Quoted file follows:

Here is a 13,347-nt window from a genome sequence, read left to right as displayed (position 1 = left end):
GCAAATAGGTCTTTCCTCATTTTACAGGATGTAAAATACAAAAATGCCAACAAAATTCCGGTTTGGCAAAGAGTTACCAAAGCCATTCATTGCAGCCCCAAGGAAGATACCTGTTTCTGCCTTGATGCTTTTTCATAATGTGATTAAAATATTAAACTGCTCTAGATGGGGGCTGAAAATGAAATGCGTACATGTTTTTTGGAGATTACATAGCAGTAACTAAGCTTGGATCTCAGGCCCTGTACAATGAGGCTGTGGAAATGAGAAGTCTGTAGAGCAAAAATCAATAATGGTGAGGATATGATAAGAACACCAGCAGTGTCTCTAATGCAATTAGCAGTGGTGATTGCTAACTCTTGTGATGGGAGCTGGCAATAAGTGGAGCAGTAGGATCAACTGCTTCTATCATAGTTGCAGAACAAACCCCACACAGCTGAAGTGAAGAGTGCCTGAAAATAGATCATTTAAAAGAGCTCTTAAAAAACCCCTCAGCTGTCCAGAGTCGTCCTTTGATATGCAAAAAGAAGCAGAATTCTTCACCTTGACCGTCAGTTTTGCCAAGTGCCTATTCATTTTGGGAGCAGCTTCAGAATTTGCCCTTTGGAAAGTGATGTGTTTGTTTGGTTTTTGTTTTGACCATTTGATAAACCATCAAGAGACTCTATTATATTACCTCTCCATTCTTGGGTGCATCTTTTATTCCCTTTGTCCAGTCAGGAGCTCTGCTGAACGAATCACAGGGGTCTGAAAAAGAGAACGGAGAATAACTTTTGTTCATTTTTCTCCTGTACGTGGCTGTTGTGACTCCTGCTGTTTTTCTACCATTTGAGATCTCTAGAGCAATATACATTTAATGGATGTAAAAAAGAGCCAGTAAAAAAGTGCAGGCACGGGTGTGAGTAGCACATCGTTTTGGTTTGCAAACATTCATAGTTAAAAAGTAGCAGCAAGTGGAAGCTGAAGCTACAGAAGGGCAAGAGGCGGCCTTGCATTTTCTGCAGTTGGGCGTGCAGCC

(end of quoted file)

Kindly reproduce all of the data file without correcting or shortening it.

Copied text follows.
Here is a 13,347-nt window from a genome sequence, read left to right as displayed (position 1 = left end):
GCAAATAGGTCTTTCCTCATTTTACAGGATGTAAAATACAAAAATGCCAACAAAATTCCGGTTTGGCAAAGAGTTACCAAAGCCATTCATTGCAGCCCCAAGGAAGATACCTGTTTCTGCCTTGATGCTTTTTCATAATGTGATTAAAATATTAAACTGCTCTAGATGGGGGCTGAAAATGAAATGCGTACATGTTTTTTGGAGATTACATAGCAGTAACTAAGCTTGGATCTCAGGCCCTGTACAATGAGGCTGTGGAAATGAGAAGTCTGTAGAGCAAAAATCAATAATGGTGAGGATATGATAAGAACACCAGCAGTGTCTCTAATGCAATTAGCAGTGGTGATTGCTAACTCTTGTGATGGGAGCTGGCAATAAGTGGAGCAGTAGGATCAACTGCTTCTATCATAGTTGCAGAACAAACCCCACACAGCTGAAGTGAAGAGTGCCTGAAAATAGATCATTTAAAAGAGCTCTTAAAAAACCCCTCAGCTGTCCAGAGTCGTCCTTTGATATGCAAAAAGAAGCAGAATTCTTCACCTTGACCGTCAGTTTTGCCAAGTGCCTATTCATTTTGGGAGCAGCTTCAGAATTTGCCCTTTGGAAAGTGATGTGTTTGTTTGGTTTTTGTTTTGACCATTTGATAAACCATCAAGAGACTCTATTATATTACCTCTCCATTCTTGGGTGCATCTTTTATTCCCTTTGTCCAGTCAGGAGCTCTGCTGAACGAATCACAGGGGTCTGAAAAAGAGAACGGAGAATAACTTTTGTTCATTTTTCTCCTGTACGTGGCTGTTGTGACTCCTGCTGTTTTTCTACCATTTGAGATCTCTAGAGCAATATACATTTAATGGATGTAAAAAAGAGCCAGTAAAAAAGTGCAGGCACGGGTGTGAGTAGCACATCGTTTTGGTTTGCAAACATTCATAGTTAAAAAGTAGCAGCAAGTGGAAGCTGAAGCTACAGAAGGGCAAGAGGCGGCCTTGCATTTTCTGCAGTTGGGCGTGCAGCC